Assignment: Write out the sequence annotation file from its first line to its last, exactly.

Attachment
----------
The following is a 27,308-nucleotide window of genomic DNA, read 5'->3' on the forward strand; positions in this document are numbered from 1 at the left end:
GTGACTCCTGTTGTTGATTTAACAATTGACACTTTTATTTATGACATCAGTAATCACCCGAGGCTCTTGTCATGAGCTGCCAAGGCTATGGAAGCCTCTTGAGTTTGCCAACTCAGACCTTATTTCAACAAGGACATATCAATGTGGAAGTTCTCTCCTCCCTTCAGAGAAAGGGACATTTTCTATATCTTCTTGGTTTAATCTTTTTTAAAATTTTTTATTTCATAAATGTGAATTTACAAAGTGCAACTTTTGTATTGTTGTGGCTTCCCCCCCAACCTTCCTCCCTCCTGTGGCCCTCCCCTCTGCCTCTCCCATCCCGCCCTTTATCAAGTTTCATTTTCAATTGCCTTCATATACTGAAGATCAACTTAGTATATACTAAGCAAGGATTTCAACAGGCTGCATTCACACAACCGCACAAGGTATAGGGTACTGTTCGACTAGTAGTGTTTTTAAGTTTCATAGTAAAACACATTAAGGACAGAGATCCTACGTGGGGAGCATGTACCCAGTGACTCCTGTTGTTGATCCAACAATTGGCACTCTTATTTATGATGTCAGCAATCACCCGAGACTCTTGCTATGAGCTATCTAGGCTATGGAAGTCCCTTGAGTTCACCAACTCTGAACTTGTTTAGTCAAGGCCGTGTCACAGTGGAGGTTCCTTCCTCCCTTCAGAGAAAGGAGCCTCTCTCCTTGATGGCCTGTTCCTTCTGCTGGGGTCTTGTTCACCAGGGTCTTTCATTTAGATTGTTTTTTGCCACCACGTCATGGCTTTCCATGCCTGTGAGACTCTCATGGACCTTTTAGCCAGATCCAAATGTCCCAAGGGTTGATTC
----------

The following is a 27,308-nucleotide window of genomic DNA, read 5'->3' on the forward strand; positions in this document are numbered from 1 at the left end:
GTGACTCCTGTTGTTGATTTAACAATTGACACTTTTATTTATGACATCAGTAATCACCCGAGGCTCTTGTCATGAGCTGCCAAGGCTATGGAAGCCTCTTGAGTTTGCCAACTCAGACCTTATTTCAACAAGGACATATCAATGTGGAAGTTCTCTCCTCCCTTCAGAGAAAGGGACATTTTCTATATCTTCTTGGTTTAATCTTTTTTAAAATTTTTTATTTCATAAATGTGAATTTACAAAGTGCAACTTTTGTATTGTTGTGGCTTCCCCCCCAACCTTCCTCCCTCCTGTGGCCCTCCCCTCTGCCTCTCCCATCCCGCCCTTTATCAAGTTTCATTTTCAATTGCCTTCATATACTGAAGATCAACTTAGTATATACTAAGCAAGGATTTCAACAGGCTGCATTCACACAACCGCACAAGGTATAGGGTACTGTTCGACTAGTAGTGTTTTTAAGTTTCATAGTAAAACACATTAAGGACAGAGATCCTACGTGGGGAGCATGTACCCAGTGACTCCTGTTGTTGATCCAACAATTGGCACTCTTATTTATGATGTCAGCAATCACCCGAGACTCTTGCTATGAGCTATCTAGGCTATGGAAGTCCCTTGAGTTCACCAACTCTGAACTTGTTTAGTCAAGGCCGTGTCACAGTGGAGGTTCCTTCCTCCCTTCAGAGAAAGGAGCCTCTCTCCTTGATGGCCTGTTCCTTCTGCTGGGGTCTTGTTCACCAGGGTCTTTCATTTAGATTGTTTTTTGCCACCACGTCATGGCTTTCCATGCCTGTGAGACTCTCATGGACCTTTTAGCCAGATCCAAATGTCCCAAGGGTTGATTC